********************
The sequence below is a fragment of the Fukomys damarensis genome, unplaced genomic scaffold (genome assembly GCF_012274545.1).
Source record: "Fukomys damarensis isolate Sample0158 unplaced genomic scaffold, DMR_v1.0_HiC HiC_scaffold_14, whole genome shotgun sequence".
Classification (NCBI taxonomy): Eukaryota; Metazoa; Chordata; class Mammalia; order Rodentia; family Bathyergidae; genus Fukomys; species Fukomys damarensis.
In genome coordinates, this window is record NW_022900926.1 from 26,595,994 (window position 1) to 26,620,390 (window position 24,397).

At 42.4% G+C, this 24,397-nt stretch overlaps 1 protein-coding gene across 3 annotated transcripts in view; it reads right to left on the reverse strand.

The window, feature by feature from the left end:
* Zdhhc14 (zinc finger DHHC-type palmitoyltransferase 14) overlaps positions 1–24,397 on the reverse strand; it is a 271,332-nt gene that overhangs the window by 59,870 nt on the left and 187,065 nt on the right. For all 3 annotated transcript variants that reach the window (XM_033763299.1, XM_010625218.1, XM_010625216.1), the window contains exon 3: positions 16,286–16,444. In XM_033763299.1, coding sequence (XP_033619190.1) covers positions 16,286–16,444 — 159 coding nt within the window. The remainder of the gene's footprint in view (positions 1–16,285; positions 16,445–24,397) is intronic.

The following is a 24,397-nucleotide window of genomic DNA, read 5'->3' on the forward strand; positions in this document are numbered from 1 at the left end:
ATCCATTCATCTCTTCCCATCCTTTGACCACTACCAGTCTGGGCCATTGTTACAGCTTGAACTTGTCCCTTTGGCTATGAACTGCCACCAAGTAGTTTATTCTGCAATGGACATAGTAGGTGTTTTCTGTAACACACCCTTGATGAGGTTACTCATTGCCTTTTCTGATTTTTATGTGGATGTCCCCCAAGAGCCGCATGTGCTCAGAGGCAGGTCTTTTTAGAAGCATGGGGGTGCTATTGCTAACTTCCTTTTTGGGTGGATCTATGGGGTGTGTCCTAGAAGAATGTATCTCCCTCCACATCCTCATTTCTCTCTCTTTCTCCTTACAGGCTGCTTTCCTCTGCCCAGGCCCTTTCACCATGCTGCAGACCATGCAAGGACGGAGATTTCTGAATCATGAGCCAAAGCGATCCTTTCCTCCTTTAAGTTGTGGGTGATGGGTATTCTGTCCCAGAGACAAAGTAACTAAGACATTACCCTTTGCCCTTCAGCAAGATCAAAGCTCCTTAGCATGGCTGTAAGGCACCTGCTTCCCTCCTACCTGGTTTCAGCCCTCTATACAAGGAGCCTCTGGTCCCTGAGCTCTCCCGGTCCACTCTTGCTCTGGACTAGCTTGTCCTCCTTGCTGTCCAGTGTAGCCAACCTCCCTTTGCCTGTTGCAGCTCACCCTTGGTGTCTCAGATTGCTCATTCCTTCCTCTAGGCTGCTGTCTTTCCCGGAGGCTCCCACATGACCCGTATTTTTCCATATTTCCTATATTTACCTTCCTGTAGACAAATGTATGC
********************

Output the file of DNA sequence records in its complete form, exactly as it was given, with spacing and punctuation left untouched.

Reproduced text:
The sequence below is a fragment of the Fukomys damarensis genome, unplaced genomic scaffold (genome assembly GCF_012274545.1).
Source record: "Fukomys damarensis isolate Sample0158 unplaced genomic scaffold, DMR_v1.0_HiC HiC_scaffold_14, whole genome shotgun sequence".
Classification (NCBI taxonomy): Eukaryota; Metazoa; Chordata; class Mammalia; order Rodentia; family Bathyergidae; genus Fukomys; species Fukomys damarensis.
In genome coordinates, this window is record NW_022900926.1 from 26,595,994 (window position 1) to 26,620,390 (window position 24,397).

At 42.4% G+C, this 24,397-nt stretch overlaps 1 protein-coding gene across 3 annotated transcripts in view; it reads right to left on the reverse strand.

The window, feature by feature from the left end:
* Zdhhc14 (zinc finger DHHC-type palmitoyltransferase 14) overlaps positions 1–24,397 on the reverse strand; it is a 271,332-nt gene that overhangs the window by 59,870 nt on the left and 187,065 nt on the right. For all 3 annotated transcript variants that reach the window (XM_033763299.1, XM_010625218.1, XM_010625216.1), the window contains exon 3: positions 16,286–16,444. In XM_033763299.1, coding sequence (XP_033619190.1) covers positions 16,286–16,444 — 159 coding nt within the window. The remainder of the gene's footprint in view (positions 1–16,285; positions 16,445–24,397) is intronic.

The following is a 24,397-nucleotide window of genomic DNA, read 5'->3' on the forward strand; positions in this document are numbered from 1 at the left end:
ATCCATTCATCTCTTCCCATCCTTTGACCACTACCAGTCTGGGCCATTGTTACAGCTTGAACTTGTCCCTTTGGCTATGAACTGCCACCAAGTAGTTTATTCTGCAATGGACATAGTAGGTGTTTTCTGTAACACACCCTTGATGAGGTTACTCATTGCCTTTTCTGATTTTTATGTGGATGTCCCCCAAGAGCCGCATGTGCTCAGAGGCAGGTCTTTTTAGAAGCATGGGGGTGCTATTGCTAACTTCCTTTTTGGGTGGATCTATGGGGTGTGTCCTAGAAGAATGTATCTCCCTCCACATCCTCATTTCTCTCTCTTTCTCCTTACAGGCTGCTTTCCTCTGCCCAGGCCCTTTCACCATGCTGCAGACCATGCAAGGACGGAGATTTCTGAATCATGAGCCAAAGCGATCCTTTCCTCCTTTAAGTTGTGGGTGATGGGTATTCTGTCCCAGAGACAAAGTAACTAAGACATTACCCTTTGCCCTTCAGCAAGATCAAAGCTCCTTAGCATGGCTGTAAGGCACCTGCTTCCCTCCTACCTGGTTTCAGCCCTCTATACAAGGAGCCTCTGGTCCCTGAGCTCTCCCGGTCCACTCTTGCTCTGGACTAGCTTGTCCTCCTTGCTGTCCAGTGTAGCCAACCTCCCTTTGCCTGTTGCAGCTCACCCTTGGTGTCTCAGATTGCTCATTCCTTCCTCTAGGCTGCTGTCTTTCCCGGAGGCTCCCACATGACCCGTATTTTTCCATATTTCCTATATTTACCTTCCTGTAGACAAATGTATGC